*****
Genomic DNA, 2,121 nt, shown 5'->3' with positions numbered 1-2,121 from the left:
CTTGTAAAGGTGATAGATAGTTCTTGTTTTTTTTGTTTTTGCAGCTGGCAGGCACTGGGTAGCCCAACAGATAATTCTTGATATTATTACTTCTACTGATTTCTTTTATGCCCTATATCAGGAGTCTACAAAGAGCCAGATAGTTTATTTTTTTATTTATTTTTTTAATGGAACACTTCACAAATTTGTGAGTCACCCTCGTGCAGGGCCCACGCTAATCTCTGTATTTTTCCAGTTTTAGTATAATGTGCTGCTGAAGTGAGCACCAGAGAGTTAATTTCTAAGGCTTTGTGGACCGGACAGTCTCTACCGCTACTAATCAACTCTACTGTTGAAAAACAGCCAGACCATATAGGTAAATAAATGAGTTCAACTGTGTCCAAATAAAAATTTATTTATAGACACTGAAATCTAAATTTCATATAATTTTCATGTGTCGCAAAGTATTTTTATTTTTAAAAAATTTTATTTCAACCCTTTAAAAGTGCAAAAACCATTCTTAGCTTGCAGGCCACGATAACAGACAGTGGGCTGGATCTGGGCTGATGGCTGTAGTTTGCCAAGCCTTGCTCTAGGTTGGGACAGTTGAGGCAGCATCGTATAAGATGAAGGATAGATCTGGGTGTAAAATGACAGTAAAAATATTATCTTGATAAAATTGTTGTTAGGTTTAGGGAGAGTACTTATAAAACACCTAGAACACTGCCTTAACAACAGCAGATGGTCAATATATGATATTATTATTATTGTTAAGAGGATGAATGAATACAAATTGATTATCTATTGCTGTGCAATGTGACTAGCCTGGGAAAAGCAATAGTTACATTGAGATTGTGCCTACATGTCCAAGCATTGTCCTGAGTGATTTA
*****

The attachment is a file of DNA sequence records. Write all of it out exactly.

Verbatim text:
Genomic DNA, 2,121 nt, shown 5'->3' with positions numbered 1-2,121 from the left:
CTTGTAAAGGTGATAGATAGTTCTTGTTTTTTTTGTTTTTGCAGCTGGCAGGCACTGGGTAGCCCAACAGATAATTCTTGATATTATTACTTCTACTGATTTCTTTTATGCCCTATATCAGGAGTCTACAAAGAGCCAGATAGTTTATTTTTTTATTTATTTTTTTAATGGAACACTTCACAAATTTGTGAGTCACCCTCGTGCAGGGCCCACGCTAATCTCTGTATTTTTCCAGTTTTAGTATAATGTGCTGCTGAAGTGAGCACCAGAGAGTTAATTTCTAAGGCTTTGTGGACCGGACAGTCTCTACCGCTACTAATCAACTCTACTGTTGAAAAACAGCCAGACCATATAGGTAAATAAATGAGTTCAACTGTGTCCAAATAAAAATTTATTTATAGACACTGAAATCTAAATTTCATATAATTTTCATGTGTCGCAAAGTATTTTTATTTTTAAAAAATTTTATTTCAACCCTTTAAAAGTGCAAAAACCATTCTTAGCTTGCAGGCCACGATAACAGACAGTGGGCTGGATCTGGGCTGATGGCTGTAGTTTGCCAAGCCTTGCTCTAGGTTGGGACAGTTGAGGCAGCATCGTATAAGATGAAGGATAGATCTGGGTGTAAAATGACAGTAAAAATATTATCTTGATAAAATTGTTGTTAGGTTTAGGGAGAGTACTTATAAAACACCTAGAACACTGCCTTAACAACAGCAGATGGTCAATATATGATATTATTATTATTGTTAAGAGGATGAATGAATACAAATTGATTATCTATTGCTGTGCAATGTGACTAGCCTGGGAAAAGCAATAGTTACATTGAGATTGTGCCTACATGTCCAAGCATTGTCCTGAGTGATTTA